Jonathan Z. Berman
Research Interests: judgment and decision making, moral consumer choice, consumer financial decision making
Jonathan is currently a 5th year PhD student in the Marketing Department. Jonathan's primary research interestes include judgment and decision making, moral consumer choice, and consumer financial decision making. Prior to joining the program, Jonathan received a Masters in Decisions Sciences from the London School of Economics and Political Sciences, and a Bachelors in Economics from Northwestern University. Below you can find an overview of his dissertation.
Dissertation Title: Moralized Consumer Choice
Chair: Deborah Small
In my dissertation I examine how the presence of moral conflict influences consumer decision making processes and consumer welfare. Much research in consumer decision making focuses on the internal conflict that people feel when choosing between alternatives. However, the nature of the conflict can take many forms. For instance, consider the decision between purchasing a less attractive, fuel efficient car versus purchasing a very attractive car with poor gas mileage. For some, this choice represents a purely economic decision for which a consumer must make tradeoffs between two important attributes. However, for those that feel a moral obligation to reduce carbon emissions, choosing the gas guzzler is not just financially imprudent, but it is immoral too. Yet it remains unclear whether moral choice conflict is fundamentally different from other forms of choice conflict and how this affects consumers.
In my first essay, “Self-Interest without Selfishness: The Hedonic Benefit of Imposed Self-Interest” (job market paper, Psychological Science, 2012) I examine the conflict consumers experience when faced with the decision between a self-interested and a prosocial option, and how this affects consumer happiness. Prosocial options are increasingly common in the marketplace, such as “one-for-one” products (e.g., Tom’s Shoes), eco-friendly home supplies (e.g., Seventh Generation), or even direct donation solicitation at the checkout. I show how the choice between a prosocial and a self-interested option can present a “lose-lose” situation for consumers. In particular, if a consumer selects an option of self-interest, he may feel guilt or self-reproach for prioritizing himself above others. However, if a consumer selects a prosocial option, he fails to reap the benefits inherit in self-interest. In a series of controlled experiments I demonstrate that imposing self-interest (a reward) leads to greater happiness than choosing between self-interest and a prosocial option (a charity donation). By removing agency, individuals can enjoy the pleasure inherent in self-interest without feeling selfish. I further explore the cues and contexts that signal to consumers that their everyday consumer behavior is selfish, and I present implications for managers in their decision to offer prosocial options to customers.
In my second essay, “Judgments of Virtue in Consumer Behavior” (under review, Journal of Consumer Research) I investigate more deeply what makes moral choice conflict unique from other forms of choice conflict. In recent years, consumer research on intertemporal choice has focused extensively on how individuals make decisions in the face of temptation. Further, the language of temptation is thick with moral connotations: vices and “wants” are hedonic options that benefit the present self, whereas virtues and “shoulds” are prudent options that benefit a future self. Yet theories of morality center on helping or harming others, and would not consider many intertemporal choice decisions to be moral. For example, people often talk about eating healthy and exercising as being virtuous (and their antitheses as being sinful) even though these decisions do not have direct consequences for others, unlike decisions to steal money or help those in need. In this essay, I explore the determinants of virtue in consumer behavior, and show that different aspects of virtue are relevant across intertemporal (i.e., present self/future self) and moral (i.e., self/other) decisions. For intertemporal decisions, willpower determines judgments of virtue: a person who resists temptation is seen as more virtuous than someone who does not feel tempted by a vice. However, for moral decisions, purity determines judgments of virtue: a person who resists temptation is seen as less virtuous than a person who does not feel tempted by a vice. I further show that thinking about past failures of purity increases intentions to act morally, whereas thinking about past self-control failures increases intentions to help the self.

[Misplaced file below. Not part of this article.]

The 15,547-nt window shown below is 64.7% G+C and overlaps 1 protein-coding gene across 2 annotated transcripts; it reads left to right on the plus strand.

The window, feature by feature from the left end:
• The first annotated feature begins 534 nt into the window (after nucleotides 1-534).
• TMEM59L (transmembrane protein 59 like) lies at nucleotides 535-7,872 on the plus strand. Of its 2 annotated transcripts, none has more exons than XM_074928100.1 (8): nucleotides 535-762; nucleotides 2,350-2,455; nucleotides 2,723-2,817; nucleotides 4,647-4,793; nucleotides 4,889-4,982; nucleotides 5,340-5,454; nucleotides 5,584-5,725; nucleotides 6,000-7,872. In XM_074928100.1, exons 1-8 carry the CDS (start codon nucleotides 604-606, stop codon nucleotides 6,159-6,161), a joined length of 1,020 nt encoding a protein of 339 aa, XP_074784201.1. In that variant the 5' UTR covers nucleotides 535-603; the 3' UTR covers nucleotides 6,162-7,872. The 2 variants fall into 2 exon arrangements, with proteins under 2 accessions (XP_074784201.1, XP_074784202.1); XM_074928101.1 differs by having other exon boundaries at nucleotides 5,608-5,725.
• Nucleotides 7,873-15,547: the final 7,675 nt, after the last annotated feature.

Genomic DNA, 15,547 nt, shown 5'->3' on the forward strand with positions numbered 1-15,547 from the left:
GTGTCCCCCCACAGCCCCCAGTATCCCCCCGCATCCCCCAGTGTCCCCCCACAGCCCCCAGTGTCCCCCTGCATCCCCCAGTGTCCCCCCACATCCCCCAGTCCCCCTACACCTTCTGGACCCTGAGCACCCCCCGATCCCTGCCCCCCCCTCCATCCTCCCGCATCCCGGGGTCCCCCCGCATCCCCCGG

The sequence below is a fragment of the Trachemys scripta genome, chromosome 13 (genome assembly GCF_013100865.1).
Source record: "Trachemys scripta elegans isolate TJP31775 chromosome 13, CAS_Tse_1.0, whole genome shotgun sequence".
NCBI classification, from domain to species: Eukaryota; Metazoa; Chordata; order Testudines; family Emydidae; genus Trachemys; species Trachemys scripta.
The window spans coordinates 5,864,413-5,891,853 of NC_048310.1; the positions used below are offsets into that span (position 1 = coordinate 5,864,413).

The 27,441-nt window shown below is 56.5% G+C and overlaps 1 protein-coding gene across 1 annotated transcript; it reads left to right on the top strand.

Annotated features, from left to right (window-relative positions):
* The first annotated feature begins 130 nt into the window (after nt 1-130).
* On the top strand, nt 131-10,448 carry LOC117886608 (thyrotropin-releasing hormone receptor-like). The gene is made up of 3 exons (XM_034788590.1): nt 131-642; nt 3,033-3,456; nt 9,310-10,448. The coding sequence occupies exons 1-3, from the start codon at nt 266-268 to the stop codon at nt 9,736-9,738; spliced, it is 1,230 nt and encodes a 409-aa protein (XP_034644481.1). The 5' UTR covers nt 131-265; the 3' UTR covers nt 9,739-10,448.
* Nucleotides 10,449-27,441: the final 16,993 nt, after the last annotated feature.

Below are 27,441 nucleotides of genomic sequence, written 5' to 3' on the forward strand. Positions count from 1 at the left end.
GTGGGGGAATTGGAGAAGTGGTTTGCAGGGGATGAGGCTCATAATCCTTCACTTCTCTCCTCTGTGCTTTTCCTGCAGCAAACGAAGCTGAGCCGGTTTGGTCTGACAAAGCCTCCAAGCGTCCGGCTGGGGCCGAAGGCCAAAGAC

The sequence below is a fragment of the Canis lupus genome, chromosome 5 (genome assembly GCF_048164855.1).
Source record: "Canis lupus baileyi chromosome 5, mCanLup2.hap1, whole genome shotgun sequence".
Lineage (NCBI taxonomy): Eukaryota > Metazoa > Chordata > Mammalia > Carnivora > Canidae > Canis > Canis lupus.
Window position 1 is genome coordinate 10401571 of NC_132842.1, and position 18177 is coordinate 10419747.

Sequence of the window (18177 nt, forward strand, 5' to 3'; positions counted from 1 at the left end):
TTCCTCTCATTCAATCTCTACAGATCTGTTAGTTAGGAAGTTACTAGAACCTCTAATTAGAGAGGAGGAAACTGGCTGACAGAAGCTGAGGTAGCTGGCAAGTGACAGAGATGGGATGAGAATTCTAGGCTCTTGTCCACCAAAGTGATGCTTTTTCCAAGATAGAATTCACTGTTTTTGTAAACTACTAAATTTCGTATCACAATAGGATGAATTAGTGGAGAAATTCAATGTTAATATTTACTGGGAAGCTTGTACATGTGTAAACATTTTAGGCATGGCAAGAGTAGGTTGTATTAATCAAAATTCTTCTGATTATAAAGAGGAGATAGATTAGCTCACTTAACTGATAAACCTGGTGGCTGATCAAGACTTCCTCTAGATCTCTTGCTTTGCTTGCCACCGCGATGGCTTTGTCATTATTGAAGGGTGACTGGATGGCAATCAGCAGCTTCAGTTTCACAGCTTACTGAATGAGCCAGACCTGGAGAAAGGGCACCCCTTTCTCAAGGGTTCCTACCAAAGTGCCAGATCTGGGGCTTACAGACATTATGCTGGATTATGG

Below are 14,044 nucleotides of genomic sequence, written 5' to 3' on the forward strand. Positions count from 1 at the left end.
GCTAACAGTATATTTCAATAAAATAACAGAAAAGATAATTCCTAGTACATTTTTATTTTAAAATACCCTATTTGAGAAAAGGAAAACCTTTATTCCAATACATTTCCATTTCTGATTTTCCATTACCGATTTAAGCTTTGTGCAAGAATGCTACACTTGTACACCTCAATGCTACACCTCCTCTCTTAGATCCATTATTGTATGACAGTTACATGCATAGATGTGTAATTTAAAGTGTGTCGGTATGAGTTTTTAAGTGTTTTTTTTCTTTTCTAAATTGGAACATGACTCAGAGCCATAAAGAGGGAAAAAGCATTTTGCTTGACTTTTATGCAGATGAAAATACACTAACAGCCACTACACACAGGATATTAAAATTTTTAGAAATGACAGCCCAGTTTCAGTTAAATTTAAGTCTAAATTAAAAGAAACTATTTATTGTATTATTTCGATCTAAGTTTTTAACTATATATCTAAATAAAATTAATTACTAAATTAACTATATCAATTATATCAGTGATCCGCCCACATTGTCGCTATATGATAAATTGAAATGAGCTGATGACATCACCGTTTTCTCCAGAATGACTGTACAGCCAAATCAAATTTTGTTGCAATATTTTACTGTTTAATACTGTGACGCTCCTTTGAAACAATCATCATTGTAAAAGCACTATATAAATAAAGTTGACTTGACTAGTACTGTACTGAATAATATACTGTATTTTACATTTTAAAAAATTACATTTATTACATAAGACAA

In my third essay, “Moralization in the Marketplace” (in preparation) I provide a theoretical framework for understanding how the presence of moral concerns affects consumer decision making processes and consumer welfare. I begin by providing an overview of current theories of moral decision making, with emphasis on (1) how market exchange relationships serve to amoralize consumer choice and (2) how institutions, government regulation, and sacred values place boundaries on what morally laden actions are permissible in market exchange. I then discuss when moral considerations arise in the marketplace, and how consumers respond to these concerns. In doing so I draw upon research in decision making that examines the role of context effects in influencing choice processes. I examine the signals (e.g., choice sets, environmental cues, framing effects, etc.) that can indicate the presence of moral considerations in choice and how these signals subsequently affect consumer decision making and consumer welfare. Finally, I discuss the role of key variables that influence whether consumers will react to context effects regarding moral choice. I conclude by presenting challenges and future directions for researchers interested in studying moral choice conflict.